Musical Notes

Sahir Ludhianvi’s ‘Woh Subah Kabhi Toh Aayegi’ finds new meaning in ‘Begum Jaan’

A song written after 1947 aptly describes the condition of a newly independent India.

Old film tunes are often lifted, remixed and used without context in new releases. In the first quarter of this year, the movies OK Jaanu, Rangoon, Kaabil and Badrinath Ki Dulhania have deployed old film tracks with varying degrees of success. In the April 21 release Noor, the zippy track Gulabi Aankhein Jo Teri from The Train (1970) reappears as Gulabi 2.0. Techno beats have been added to the track to attract younger viewers, continuing the fad of milking nostalgia.

An exception is the otherwise messy Begum Jaan, which makes thoughtful use of a classic tune.

Set in 1947, Begum Jaan is about the titular brothel owner (Vidya Balan) who tries to save her bordello on the Indo-Pak border from being razed. The song Woh Subah Kabhi Toh Aayegi from Phir Subah Hogi (1958) appears in the climax of Begum Jaan, with the lyrics and context made relevant to the plot.

In Phir Subah Hogi, Sohni (Mala Sinha) is assaulted by a man in a park. The molester tries to force himself on Sohni after she refuses his advances. She fights back but is no match for his strength. Her friend Ram (Raj Kapoor) comes to her rescue. The assaulter makes a dash for his life. A distraught Sohni collapses in Ram’s arms and sobs uncontrollably. He sings Woh Subah Kabhi Toh Aayegi to pacify her. Composer Khayyam’s tune is an emphatic promise, rendered in a solemn tone by playback singer Mukesh.

The sentimental melody contains an undertow of criticism of the sociopolitical flux in the country a decade after independence. In lyricist Sahir Ludhianvi’s stinging words, “Insaano ki izzat jab jhoothey sikko mein na toli jaayegi, woh subah kabhi toh aayegi” (When our prestige will not be weighed in coins, that morning, we are hopeful, will come), he is commenting on corrupt politicians who have caused disillusionment with fake pledges for a better future after decades of colonial rule.

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Woh Subah Kabhi Toh Aayegi from Phir Subah Hogi (1958).

While Ludhianvi’s political leanings were influenced both by rebellious communists and passive socialists, his poetry is coloured with peacenik ideas. Phir Subah Hogi was adapted from Fyodor Dostoevsky’s novel Crime and Punishment. The placement of the song in the film highlights one of the book’s moral themes of the oppressed fighting those who wield power through money.

The fictionalised world of Begum Jaan takes place 11 years before Ludhianvi wrote those optimistic lines. Threatened with an eviction notice, the sex workers arm themselves instead of leaving quietly. The sweeping track that soars in the background of the climax is Woh Subah Kabhi Toh Aayegi with a slight tweak. “Kabhi” is replaced with “humi” (us).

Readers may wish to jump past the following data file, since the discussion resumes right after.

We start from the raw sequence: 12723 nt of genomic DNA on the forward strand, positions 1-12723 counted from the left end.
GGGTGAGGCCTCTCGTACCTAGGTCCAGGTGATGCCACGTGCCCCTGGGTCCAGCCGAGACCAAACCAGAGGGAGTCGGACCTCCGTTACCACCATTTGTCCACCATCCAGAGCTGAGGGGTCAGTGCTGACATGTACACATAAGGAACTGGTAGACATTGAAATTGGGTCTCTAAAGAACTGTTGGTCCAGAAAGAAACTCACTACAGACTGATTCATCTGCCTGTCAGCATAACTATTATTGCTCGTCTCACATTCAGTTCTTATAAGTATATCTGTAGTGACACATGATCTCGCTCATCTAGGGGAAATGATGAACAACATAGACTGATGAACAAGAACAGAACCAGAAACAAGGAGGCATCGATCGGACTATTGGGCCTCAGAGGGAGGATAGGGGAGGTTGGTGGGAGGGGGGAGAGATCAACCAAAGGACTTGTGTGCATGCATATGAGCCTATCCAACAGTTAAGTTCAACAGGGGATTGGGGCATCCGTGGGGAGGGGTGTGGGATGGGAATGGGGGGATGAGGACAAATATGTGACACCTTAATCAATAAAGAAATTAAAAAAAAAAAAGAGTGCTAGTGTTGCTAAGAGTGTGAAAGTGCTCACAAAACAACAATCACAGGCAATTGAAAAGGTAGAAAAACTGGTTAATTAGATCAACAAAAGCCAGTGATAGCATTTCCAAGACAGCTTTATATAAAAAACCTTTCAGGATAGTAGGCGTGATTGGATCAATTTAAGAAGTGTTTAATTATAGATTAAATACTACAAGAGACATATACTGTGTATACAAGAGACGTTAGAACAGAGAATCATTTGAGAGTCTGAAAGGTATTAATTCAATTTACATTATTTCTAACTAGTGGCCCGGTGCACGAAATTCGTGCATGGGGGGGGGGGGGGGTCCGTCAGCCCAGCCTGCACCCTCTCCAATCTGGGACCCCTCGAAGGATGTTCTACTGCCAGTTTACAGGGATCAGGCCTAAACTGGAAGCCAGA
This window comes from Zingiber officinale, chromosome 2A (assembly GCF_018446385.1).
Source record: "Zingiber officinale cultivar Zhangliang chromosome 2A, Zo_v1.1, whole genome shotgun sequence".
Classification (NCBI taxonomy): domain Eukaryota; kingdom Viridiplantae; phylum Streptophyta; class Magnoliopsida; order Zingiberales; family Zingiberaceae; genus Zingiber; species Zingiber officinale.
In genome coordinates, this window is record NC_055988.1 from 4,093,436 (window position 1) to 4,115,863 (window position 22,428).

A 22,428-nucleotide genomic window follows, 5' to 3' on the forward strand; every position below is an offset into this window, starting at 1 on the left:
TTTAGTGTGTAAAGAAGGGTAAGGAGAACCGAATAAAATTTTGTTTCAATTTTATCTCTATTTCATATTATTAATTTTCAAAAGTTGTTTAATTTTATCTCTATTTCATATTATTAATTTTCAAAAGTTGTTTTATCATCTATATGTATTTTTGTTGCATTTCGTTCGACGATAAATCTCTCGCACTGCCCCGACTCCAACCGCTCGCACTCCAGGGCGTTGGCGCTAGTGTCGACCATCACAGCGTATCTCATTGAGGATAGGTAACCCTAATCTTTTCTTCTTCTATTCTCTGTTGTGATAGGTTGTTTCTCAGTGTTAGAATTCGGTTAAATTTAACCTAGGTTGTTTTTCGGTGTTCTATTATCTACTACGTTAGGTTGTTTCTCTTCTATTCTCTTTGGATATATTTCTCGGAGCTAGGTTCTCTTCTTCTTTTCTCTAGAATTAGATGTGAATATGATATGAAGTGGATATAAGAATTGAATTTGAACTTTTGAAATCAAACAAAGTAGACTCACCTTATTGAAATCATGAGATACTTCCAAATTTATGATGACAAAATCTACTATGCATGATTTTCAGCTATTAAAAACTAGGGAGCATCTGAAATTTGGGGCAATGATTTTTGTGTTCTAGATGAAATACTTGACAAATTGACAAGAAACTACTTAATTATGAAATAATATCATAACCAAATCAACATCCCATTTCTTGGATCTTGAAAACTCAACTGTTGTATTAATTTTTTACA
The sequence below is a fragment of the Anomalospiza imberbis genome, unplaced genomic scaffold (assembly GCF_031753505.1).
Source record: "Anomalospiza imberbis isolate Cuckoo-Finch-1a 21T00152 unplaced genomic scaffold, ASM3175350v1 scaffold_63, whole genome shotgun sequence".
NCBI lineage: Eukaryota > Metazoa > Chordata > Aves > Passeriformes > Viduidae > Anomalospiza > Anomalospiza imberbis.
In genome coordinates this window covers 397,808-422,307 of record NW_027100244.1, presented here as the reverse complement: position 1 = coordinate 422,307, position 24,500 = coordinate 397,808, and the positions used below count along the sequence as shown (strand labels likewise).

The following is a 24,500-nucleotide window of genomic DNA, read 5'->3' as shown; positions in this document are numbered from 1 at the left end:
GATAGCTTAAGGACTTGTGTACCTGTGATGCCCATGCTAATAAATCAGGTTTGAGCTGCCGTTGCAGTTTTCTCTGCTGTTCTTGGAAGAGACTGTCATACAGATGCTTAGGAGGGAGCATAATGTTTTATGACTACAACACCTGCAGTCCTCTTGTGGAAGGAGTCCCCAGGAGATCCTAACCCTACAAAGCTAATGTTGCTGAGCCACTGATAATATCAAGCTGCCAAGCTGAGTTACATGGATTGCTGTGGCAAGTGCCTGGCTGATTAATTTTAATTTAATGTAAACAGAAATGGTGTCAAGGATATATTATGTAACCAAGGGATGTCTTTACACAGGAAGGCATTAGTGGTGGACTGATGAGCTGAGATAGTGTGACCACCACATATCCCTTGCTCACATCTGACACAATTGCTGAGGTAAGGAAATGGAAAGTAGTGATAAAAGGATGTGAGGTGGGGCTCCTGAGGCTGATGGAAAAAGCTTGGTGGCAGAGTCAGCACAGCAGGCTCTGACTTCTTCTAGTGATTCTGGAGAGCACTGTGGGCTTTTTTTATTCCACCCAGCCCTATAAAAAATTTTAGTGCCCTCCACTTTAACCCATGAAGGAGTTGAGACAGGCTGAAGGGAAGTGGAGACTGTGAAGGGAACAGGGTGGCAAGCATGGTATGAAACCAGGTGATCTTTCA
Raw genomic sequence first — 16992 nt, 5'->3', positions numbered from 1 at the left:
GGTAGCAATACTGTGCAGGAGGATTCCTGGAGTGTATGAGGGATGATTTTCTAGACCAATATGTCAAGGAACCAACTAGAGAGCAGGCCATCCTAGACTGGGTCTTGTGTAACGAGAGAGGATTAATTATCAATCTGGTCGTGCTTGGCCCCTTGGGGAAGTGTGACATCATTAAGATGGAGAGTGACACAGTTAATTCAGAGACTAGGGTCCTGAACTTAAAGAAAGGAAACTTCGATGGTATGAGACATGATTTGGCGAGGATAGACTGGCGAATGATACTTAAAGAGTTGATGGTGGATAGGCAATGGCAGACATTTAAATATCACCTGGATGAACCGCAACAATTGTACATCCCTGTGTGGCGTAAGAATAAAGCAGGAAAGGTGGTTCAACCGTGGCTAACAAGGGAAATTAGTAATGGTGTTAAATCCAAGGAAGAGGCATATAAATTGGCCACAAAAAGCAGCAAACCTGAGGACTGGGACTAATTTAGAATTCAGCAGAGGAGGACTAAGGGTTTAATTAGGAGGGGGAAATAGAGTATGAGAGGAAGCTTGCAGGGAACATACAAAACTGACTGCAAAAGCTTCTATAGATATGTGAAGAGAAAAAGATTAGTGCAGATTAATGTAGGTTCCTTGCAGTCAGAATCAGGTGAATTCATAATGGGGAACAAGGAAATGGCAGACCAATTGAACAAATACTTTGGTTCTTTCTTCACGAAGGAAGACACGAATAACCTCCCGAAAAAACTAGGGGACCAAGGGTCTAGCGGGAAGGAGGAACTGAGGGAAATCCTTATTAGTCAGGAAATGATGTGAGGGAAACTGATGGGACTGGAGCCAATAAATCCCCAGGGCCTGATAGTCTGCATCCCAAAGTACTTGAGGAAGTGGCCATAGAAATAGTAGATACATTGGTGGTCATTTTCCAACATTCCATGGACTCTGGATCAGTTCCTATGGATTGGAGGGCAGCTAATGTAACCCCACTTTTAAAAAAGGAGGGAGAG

Technically, the song’s insertion is an anomaly since it had not been written in 1947, but its presence is apt in Begum Jaan, which questions the false freedoms of 1947. If women are not given their rightful place in society, can there be any talk of a new dawn? Composer Anu Malik and singers Shreya Ghoshal and Arijit Singh achieve a rare homage that is also an assertive answer to Ludhianvi’s wishful thinking.

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Woh Subah Hami Se Aayegi from Begum Jaan (2017).
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From catching Goan dances in Lisbon to sampling langar in Munich

A guide to the surprising Indian connect in Lisbon and Munich.

For several decades, a trip to Europe simply meant a visit to London, Paris and the Alps of Switzerland. Indians today, though, are looking beyond the tried and tested destinations and making an attempt to explore the rest of Europe as well. A more integrated global economy, moreover, has resulted in a more widespread Indian diaspora. Indeed, if you know where to look, you’ll find traces of Indian culture even in some unlikely cities. Lisbon and Munich are good cities to include in your European sojourn as they both offer compelling reasons to visit, thanks to a vibrant cultural life. Here’s a guide to everything Indian at Lisbon and Munich, when you wish to take a break from all the sight-seeing and bar crawling you’re likely to indulge in.

Lisbon

Lisbon is known as one of the most vibrant cities in Western Europe. On its streets, the ancient and the modern co-exist in effortless harmony. This shows in the fact that the patron saint day festivities every June make way for a summer that celebrates the arts with rock, jazz and fado concerts, theatre performances and art exhibitions taking place around the city. Every two years, Lisbon also hosts the largest Rock festival in the world, Rock in Rio Lisboa, that sees a staggering footfall.

The cultural life of the city has seen a revival of sorts under the current Prime Minister, Antonio Costa. Costa is of Indian origin, and like many other Indian-origin citizens prominent in Portugal’s political, business and entertainment scenes, he exemplifies Lisbon’s deep Indian connect. Starting from Vasco Da Gama’s voyage to India, Lisbon’s historic connection to Goa is well-documented. Its traces can be still be seen on the streets of both to this day.